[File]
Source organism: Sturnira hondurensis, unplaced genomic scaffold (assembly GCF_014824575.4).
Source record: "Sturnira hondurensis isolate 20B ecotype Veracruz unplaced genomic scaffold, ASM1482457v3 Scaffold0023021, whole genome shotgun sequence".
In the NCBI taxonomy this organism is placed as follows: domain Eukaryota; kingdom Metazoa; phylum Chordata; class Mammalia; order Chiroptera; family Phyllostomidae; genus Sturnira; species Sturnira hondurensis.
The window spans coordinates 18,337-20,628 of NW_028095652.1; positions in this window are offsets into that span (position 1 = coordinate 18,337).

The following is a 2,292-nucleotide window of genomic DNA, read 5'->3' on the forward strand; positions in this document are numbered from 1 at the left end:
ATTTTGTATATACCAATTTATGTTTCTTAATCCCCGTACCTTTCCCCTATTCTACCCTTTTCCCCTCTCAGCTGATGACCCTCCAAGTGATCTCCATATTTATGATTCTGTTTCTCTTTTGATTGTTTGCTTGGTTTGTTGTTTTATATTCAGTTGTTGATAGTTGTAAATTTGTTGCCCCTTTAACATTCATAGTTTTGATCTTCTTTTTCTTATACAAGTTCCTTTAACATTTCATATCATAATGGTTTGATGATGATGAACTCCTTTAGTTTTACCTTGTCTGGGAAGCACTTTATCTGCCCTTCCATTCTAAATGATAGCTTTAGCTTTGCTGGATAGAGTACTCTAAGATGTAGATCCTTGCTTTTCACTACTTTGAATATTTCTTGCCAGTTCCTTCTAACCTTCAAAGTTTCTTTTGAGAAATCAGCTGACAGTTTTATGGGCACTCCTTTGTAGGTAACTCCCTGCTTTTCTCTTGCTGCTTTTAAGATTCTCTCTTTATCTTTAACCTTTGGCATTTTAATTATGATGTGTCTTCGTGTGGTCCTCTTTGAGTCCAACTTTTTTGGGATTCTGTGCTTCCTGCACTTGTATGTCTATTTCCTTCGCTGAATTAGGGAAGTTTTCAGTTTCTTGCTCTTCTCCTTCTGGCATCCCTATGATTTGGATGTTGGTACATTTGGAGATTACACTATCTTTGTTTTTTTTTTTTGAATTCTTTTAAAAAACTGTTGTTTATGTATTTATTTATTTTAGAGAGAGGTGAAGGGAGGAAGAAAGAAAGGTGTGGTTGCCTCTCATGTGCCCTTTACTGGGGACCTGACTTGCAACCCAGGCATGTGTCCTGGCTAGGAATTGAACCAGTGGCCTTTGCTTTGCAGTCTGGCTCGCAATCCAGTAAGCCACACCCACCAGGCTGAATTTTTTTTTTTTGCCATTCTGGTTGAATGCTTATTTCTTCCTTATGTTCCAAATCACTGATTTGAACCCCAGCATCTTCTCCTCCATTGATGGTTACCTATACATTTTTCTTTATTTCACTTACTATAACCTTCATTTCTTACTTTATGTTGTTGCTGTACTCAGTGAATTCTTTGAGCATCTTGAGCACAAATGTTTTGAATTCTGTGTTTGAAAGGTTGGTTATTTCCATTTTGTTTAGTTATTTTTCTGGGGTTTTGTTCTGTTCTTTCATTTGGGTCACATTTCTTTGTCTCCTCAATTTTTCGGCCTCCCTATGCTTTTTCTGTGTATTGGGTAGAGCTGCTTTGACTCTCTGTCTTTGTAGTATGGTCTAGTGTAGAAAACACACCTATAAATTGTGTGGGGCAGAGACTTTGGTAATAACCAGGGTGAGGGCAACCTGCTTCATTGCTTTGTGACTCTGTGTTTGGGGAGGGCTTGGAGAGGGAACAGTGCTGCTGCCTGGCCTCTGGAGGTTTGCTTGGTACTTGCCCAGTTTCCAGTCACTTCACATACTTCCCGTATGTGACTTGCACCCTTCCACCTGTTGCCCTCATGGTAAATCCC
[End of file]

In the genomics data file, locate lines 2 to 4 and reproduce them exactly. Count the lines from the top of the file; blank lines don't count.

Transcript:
Source record: "Sturnira hondurensis isolate 20B ecotype Veracruz unplaced genomic scaffold, ASM1482457v3 Scaffold0023021, whole genome shotgun sequence".
In the NCBI taxonomy this organism is placed as follows: domain Eukaryota; kingdom Metazoa; phylum Chordata; class Mammalia; order Chiroptera; family Phyllostomidae; genus Sturnira; species Sturnira hondurensis.
The window spans coordinates 18,337-20,628 of NW_028095652.1; positions in this window are offsets into that span (position 1 = coordinate 18,337).